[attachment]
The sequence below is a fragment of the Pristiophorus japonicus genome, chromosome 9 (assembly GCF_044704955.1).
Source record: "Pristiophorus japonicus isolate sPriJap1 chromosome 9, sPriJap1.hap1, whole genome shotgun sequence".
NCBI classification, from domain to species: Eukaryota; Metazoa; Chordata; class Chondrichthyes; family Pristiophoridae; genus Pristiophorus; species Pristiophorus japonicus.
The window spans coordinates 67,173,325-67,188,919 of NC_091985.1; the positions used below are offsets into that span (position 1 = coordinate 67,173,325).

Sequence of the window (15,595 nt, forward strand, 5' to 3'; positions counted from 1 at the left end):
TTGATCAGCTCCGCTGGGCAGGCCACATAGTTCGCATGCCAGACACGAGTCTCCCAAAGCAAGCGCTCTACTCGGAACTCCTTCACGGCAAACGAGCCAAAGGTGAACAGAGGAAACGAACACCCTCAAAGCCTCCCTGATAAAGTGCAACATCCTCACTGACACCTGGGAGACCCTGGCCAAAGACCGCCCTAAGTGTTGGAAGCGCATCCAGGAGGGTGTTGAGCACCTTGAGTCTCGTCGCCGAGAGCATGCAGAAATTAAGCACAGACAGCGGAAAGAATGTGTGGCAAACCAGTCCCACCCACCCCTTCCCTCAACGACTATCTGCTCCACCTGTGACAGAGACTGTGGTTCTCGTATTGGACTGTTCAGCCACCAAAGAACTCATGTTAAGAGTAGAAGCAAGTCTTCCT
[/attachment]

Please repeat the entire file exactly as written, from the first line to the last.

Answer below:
The sequence below is a fragment of the Pristiophorus japonicus genome, chromosome 9 (assembly GCF_044704955.1).
Source record: "Pristiophorus japonicus isolate sPriJap1 chromosome 9, sPriJap1.hap1, whole genome shotgun sequence".
NCBI classification, from domain to species: Eukaryota; Metazoa; Chordata; class Chondrichthyes; family Pristiophoridae; genus Pristiophorus; species Pristiophorus japonicus.
The window spans coordinates 67,173,325-67,188,919 of NC_091985.1; the positions used below are offsets into that span (position 1 = coordinate 67,173,325).

Sequence of the window (15,595 nt, forward strand, 5' to 3'; positions counted from 1 at the left end):
TTGATCAGCTCCGCTGGGCAGGCCACATAGTTCGCATGCCAGACACGAGTCTCCCAAAGCAAGCGCTCTACTCGGAACTCCTTCACGGCAAACGAGCCAAAGGTGAACAGAGGAAACGAACACCCTCAAAGCCTCCCTGATAAAGTGCAACATCCTCACTGACACCTGGGAGACCCTGGCCAAAGACCGCCCTAAGTGTTGGAAGCGCATCCAGGAGGGTGTTGAGCACCTTGAGTCTCGTCGCCGAGAGCATGCAGAAATTAAGCACAGACAGCGGAAAGAATGTGTGGCAAACCAGTCCCACCCACCCCTTCCCTCAACGACTATCTGCTCCACCTGTGACAGAGACTGTGGTTCTCGTATTGGACTGTTCAGCCACCAAAGAACTCATGTTAAGAGTAGAAGCAAGTCTTCCT